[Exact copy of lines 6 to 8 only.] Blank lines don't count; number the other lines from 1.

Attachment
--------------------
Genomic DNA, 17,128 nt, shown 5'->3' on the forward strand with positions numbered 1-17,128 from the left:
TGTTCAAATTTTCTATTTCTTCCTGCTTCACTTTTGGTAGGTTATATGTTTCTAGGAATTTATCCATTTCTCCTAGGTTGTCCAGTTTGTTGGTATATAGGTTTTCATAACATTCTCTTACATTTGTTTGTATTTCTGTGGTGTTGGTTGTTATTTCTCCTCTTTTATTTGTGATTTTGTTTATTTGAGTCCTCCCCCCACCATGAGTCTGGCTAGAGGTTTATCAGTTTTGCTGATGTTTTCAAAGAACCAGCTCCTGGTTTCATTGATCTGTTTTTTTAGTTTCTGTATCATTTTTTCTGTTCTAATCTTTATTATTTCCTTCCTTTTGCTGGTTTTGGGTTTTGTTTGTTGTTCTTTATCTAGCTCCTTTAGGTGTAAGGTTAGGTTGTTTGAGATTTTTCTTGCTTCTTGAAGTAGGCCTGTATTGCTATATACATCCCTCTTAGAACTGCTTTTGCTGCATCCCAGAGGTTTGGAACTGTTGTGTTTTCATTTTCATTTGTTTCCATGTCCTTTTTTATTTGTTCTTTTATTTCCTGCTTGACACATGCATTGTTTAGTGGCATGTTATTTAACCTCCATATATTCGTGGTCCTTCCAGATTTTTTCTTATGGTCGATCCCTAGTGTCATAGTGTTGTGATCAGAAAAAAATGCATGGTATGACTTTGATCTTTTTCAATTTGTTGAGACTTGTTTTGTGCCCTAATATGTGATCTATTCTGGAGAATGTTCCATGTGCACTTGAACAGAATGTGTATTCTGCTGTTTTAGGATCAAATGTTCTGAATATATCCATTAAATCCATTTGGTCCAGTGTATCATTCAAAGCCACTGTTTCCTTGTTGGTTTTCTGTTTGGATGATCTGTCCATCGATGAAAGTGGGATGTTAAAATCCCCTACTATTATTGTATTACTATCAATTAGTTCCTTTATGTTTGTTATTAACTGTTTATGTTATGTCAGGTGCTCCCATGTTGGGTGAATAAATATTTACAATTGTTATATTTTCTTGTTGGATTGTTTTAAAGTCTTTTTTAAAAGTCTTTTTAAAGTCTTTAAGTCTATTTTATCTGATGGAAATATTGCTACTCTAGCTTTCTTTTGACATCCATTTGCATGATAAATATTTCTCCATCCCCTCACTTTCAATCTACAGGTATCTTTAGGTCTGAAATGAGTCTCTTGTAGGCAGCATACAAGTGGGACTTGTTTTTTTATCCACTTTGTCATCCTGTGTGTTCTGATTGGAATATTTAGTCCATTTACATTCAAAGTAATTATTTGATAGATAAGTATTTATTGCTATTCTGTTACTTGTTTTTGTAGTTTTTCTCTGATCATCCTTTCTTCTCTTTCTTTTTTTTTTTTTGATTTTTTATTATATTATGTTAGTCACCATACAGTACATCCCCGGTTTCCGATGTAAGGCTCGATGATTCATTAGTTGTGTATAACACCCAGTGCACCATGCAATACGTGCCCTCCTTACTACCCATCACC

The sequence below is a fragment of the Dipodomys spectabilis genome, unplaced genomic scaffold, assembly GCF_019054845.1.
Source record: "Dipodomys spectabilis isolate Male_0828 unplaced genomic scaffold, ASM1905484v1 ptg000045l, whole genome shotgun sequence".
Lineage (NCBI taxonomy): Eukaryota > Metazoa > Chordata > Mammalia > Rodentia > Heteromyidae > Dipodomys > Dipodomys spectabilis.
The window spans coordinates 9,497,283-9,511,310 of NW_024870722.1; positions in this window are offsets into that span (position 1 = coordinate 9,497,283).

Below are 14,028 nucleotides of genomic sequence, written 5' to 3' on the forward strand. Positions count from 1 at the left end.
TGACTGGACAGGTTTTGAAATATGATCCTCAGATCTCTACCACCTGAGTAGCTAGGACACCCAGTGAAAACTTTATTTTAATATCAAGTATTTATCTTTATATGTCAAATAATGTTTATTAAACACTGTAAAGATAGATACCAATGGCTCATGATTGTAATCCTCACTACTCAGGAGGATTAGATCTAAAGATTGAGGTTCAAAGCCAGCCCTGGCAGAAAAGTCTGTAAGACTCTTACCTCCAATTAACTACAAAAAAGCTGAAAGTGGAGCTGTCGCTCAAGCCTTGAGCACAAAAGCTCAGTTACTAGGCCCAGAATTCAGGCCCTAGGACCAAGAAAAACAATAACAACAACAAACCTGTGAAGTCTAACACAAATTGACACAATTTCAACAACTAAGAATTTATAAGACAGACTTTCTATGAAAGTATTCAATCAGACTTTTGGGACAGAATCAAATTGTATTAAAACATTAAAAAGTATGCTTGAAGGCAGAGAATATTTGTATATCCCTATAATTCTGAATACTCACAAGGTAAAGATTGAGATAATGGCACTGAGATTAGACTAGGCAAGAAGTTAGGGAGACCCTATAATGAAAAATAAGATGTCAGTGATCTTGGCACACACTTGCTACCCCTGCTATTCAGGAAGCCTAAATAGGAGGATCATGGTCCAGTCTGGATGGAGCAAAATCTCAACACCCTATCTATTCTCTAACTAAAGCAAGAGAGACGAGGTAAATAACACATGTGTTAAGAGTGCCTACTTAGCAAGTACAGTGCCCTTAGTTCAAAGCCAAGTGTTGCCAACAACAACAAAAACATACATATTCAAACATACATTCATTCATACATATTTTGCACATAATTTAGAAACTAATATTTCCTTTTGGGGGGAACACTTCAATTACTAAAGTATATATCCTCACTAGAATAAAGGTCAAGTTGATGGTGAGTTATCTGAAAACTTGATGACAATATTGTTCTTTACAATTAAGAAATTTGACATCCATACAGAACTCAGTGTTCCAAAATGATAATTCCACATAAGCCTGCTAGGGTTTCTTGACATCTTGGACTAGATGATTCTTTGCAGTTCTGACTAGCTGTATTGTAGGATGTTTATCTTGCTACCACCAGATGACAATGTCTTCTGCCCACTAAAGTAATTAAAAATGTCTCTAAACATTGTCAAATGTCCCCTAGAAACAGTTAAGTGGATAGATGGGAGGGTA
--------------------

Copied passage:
The window spans coordinates 9,497,283-9,511,310 of NW_024870722.1; positions in this window are offsets into that span (position 1 = coordinate 9,497,283).

Below are 14,028 nucleotides of genomic sequence, written 5' to 3' on the forward strand. Positions count from 1 at the left end.
TGACTGGACAGGTTTTGAAATATGATCCTCAGATCTCTACCACCTGAGTAGCTAGGACACCCAGTGAAAACTTTATTTTAATATCAAGTATTTATCTTTATATGTCAAATAATGTTTATTAAACACTGTAAAGATAGATACCAATGGCTCATGATTGTAATCCTCACTACTCAGGAGGATTAGATCTAAAGATTGAGGTTCAAAGCCAGCCCTGGCAGAAAAGTCTGTAAGACTCTTACCTCCAATTAACTACAAAAAAGCTGAAAGTGGAGCTGTCGCTCAAGCCTTGAGCACAAAAGCTCAGTTACTAGGCCCAGAATTCAGGCCCTAGGACCAAGAAAAACAATAACAACAACAAACCTGTGAAGTCTAACACAAATTGACACAATTTCAACAACTAAGAATTTATAAGACAGACTTTCTATGAAAGTATTCAATCAGACTTTTGGGACAGAATCAAATTGTATTAAAACATTAAAAAGTATGCTTGAAGGCAGAGAATATTTGTATATCCCTATAATTCTGAATACTCACAAGGTAAAGATTGAGATAATGGCACTGAGATTAGACTAGGCAAGAAGTTAGGGAGACCCTATAATGAAAAATAAGATGTCAGTGATCTTGGCACACACTTGCTACCCCTGCTATTCAGGAAGCCTAAATAGGAGGATCATGGTCCAGTCTGGATGGAGCAAAATCTCAACACCCTATCTATTCTCTAACTAAAGCAAGAGAGACGAGGTAAATAACACATGTGTTAAGAGTGCCTACTTAGCAAGTACAGTGCCCTTAGTTCAAAGCCAAGTGTTGCCAACAACAACAAAAACATACATATTCAAACATACATTCATTCATACATATTTTGCACATAATTTAGAAACTAATATTTCCTTTTGGGGGGAACACTTCAATTACTAAAGTATATATCCTCACTAGAATAAAGGTCAAGTTGATGGTGAGTTATCTGAAAACTTGATGACAATATTGTTCTTTACAATTAAGAAATTTGACATCCATACAGAACTCAGTGTTCCAAAATGATAATTCCACATAAGCCTGCTAGGGTTTCTTGACATCTTGGACTAGATGATTCTTTGCAGTTCTGACTAGCTGTATTGTAGGATGTTTATCTTGCTACCACCAGATGACAATGTCTTCTGCCCACTAAAGTAATTAAAAATGTCTCTAAACATTGTCAAATGTCCCCTAGAAACAGTTAAGTGGATAGATGGGAGGGTA